• In Death Becomes Her, Helen, a shy, timid Betty in the beginning of the movie, is desperately afraid her fiance Ernest will fall for Madeline, her childhood friend, who is a flashy actress and definite Veronica. Depending on how you define the roles, though, they become less distinct after the first fifteen minutes of the movie.
  • The Deaths of Ian Stone sets up the protagonist with a sweet-natured blonde Betty, then shifts him to dating an increasingly unnerving dark-haired Veronica as the Dream Within a Dream kicks in. Neither he nor the Veronica are even remotely human, and he loved her before abandoning her for the Betty who by all rights should have been his prey. The plot of the film is based in her attempts first to snap him out of it, then to get revenge.
  • Forgetting Sarah Marshall inverts the standard "protagonist chases after the Veronica, but ends up with the Betty" formula. Instead the protagonist chases after the wholesome, apple-pie blonde all-American girl and ends up with the wild, exotic boob-flashing brunette from Hawaii.
  • Played completely straight in A Free Soul, except for the Gender Flip, with Jan having to choose between the earnest, affectionate, deathly dull Dwight and the handsome, confident, manly, aggressive crime boss Ace. She has sex with Ace. Her boyfriends are even color-coded correctly, with Dwight having light hair and Ace having Clark Gable's dark hair.
  • In A Guy Thing, Paul is engaged to marry the sweet and reliable Karen (Betty in this analogy), who is a brunette. But after his bachelor party, he wakes up next to an attractive blonde dancer, who he later learns is Karen's cousin Becky (Veronica). While Karen has a steady job and seems to be the perfect girl to settle down with and bring home to mother, Becky is still "finding herself", switching jobs almost daily and jumping into and out of relationships. Now, Becky has no intention of sabotaging her cousin's marriage, but events conspire for them to meet up several times and spend time together, and Paul realizes he actually enjoys her fun, free-spirited outlook on life.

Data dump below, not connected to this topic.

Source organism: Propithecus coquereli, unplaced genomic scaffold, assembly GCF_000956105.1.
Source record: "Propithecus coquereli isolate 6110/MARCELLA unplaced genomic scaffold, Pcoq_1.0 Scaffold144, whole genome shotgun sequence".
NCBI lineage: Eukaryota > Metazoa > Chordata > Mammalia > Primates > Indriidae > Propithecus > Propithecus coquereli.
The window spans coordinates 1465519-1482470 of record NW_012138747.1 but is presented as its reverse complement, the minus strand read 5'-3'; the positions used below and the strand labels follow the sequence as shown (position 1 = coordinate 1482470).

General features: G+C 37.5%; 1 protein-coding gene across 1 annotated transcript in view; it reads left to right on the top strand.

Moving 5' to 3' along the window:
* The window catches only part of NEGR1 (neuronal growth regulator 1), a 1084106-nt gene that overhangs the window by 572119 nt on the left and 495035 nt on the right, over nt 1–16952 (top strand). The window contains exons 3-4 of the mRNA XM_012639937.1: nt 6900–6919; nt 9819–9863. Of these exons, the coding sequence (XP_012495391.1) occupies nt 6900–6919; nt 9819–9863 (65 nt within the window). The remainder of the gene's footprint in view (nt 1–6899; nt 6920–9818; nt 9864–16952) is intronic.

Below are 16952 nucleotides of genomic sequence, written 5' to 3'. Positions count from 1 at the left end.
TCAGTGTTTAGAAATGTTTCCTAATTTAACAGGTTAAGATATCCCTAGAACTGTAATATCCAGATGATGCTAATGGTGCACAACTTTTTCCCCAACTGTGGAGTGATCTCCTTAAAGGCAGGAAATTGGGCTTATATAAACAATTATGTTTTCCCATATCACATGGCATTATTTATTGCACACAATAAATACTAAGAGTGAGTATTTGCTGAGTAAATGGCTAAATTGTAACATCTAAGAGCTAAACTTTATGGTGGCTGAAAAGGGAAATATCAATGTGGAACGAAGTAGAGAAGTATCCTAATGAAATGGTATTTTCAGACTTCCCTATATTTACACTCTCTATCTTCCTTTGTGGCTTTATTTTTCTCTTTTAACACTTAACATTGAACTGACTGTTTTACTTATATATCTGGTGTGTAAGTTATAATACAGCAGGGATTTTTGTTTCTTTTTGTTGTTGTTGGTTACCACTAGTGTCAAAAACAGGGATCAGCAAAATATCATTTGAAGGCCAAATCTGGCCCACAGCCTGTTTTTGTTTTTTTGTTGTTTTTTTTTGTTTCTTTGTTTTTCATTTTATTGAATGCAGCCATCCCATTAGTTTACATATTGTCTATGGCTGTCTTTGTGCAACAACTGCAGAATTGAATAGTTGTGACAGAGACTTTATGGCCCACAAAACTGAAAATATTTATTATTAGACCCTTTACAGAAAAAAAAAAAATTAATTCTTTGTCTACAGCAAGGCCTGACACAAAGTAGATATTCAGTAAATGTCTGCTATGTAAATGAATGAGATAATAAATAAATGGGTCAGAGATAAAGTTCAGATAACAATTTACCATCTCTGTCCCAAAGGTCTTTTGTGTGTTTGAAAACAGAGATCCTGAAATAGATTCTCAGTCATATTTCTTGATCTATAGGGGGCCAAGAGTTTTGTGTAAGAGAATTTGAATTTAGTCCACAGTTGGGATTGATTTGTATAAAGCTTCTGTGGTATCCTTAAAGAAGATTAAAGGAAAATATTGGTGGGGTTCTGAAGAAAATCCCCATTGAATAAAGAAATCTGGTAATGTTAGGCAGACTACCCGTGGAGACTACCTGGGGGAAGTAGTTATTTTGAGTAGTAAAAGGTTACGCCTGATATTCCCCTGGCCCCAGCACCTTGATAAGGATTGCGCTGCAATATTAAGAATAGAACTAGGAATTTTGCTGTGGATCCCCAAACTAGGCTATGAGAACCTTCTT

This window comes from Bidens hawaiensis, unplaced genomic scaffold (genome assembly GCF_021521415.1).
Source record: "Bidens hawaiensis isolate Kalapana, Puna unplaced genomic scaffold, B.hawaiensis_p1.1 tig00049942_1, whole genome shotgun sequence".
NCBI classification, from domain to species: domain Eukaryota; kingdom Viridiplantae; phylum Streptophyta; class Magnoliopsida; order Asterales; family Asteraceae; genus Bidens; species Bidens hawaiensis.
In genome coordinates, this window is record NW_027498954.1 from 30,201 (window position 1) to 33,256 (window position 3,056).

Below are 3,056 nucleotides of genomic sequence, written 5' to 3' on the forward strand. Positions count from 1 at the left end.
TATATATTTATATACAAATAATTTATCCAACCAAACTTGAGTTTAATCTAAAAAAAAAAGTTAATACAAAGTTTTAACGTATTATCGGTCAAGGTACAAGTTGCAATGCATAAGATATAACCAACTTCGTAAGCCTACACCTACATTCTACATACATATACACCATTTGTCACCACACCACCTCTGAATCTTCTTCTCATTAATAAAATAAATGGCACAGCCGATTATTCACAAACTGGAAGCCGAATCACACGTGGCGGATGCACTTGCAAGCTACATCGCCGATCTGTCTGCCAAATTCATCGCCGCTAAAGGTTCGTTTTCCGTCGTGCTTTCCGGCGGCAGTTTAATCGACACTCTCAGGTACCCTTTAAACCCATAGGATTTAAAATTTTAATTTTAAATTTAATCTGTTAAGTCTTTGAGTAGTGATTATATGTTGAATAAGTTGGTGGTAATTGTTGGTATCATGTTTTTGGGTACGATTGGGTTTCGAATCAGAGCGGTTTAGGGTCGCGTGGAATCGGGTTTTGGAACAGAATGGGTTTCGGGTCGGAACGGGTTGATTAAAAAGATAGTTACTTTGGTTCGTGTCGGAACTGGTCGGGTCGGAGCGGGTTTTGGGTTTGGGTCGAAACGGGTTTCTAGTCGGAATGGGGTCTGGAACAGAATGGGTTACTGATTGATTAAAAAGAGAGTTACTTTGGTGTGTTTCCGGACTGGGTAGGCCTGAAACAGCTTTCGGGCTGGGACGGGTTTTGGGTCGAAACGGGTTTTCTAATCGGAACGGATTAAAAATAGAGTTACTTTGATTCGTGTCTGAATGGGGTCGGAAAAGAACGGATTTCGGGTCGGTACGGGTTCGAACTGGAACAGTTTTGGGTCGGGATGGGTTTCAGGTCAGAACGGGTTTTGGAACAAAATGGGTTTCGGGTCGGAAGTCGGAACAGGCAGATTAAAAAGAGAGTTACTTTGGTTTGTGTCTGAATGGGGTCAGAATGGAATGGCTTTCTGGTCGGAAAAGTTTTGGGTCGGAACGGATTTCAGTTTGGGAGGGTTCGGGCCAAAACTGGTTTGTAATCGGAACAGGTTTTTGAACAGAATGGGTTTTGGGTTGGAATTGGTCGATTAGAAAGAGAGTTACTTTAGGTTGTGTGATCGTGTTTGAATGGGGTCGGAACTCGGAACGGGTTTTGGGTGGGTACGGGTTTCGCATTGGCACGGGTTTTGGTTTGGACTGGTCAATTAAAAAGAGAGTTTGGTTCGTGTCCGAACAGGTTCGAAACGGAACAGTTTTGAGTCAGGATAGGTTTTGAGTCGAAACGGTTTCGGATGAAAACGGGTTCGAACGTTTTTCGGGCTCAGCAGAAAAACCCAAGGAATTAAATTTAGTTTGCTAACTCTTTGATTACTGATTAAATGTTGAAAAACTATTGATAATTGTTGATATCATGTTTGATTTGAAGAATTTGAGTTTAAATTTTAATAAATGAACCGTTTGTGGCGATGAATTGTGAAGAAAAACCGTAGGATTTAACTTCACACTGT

• Hallelujah!: Zeke has Missy Rose, the good girl adopted by his family who clearly adores him. He also has the darkly sensual and clearly promiscuous Chick, who leads him astray.
  • In The Heartbreak Kid (2007), Eddie is Archie, Miranda is Betty and Lila is Veronica. Miranda is a beautiful sweet and gentle woman, who dresses conservatively. Lila is an exotic, sensual, rude and completely crazy woman. Miranda is brunette and Lila is blonde.
  • Heathers has a very straightforward example with the character of Veronica Sawyer, a dark-haired rebellious girl and her old childhood friend Betty Finn, an innocent, bookish girl with fair hair.
  • How to Lose Friends & Alienate People: Protagonist Sidney has to choose between sensible and earnest coworker Alison and seductive yet vapid starlet Sophie Maes. Alison, meanwhile, has her own Betty and Veronica scenario - with Sidney as the Betty and Sidney's boss Lawrence Maddox as the Veronica.
  • The Hunger Games: Peeta is the Betty to Gale's Veronica for Katniss.
  • The silent film It (1927). has reserved, aristocratic blonde Adela (the Betty) and sexy, fun-loving working class brunette Betty (the ironically-named Veronica) vying for Cyrus's affections. As Betty is the titular "it" girl and Cyrus is clearly attracted to her (even when he doesn't want to be) and oblivious of Adela's feelings for him throughout the entire film, it should be obvious which girl wins in the end.
  • In the backstory to It's a Wonderful Life, young George Bailey has to choose between Fille Fatale Violet and wholesome Mary — naturally, he picks Mary. Later in life there are vicious rumours about the fact that George and Violet are seen having private conversations (gasp!), though really he's just helping her out financially.
  • In The Legend of Frenchie King, the bumbling sheriff is attracted to the leads Maria Sarrazin and Louise Leroi. Maria is the Betty, being the one the sheriff has known for longer and therefore more approachable, and the mysterious (outlaw) Louise is the Veronica. He wins neither. They seem more interested in each other than in him at any rate.
  • The Lord of the Rings film trilogy has the love triangle: Éowyn/Aragorn/Arwen. Both of the females, Éowyn and Arwen, could be seen as Betty and Veronica in two different ways, and here is how:
    • Éowyn (Betty) is more down-to-earth and has a crush on Aragorn (Archie), but he prefers Arwen (Veronica), who is more exotic and she is an Elf, so their love is sort of a "star-crossed romance."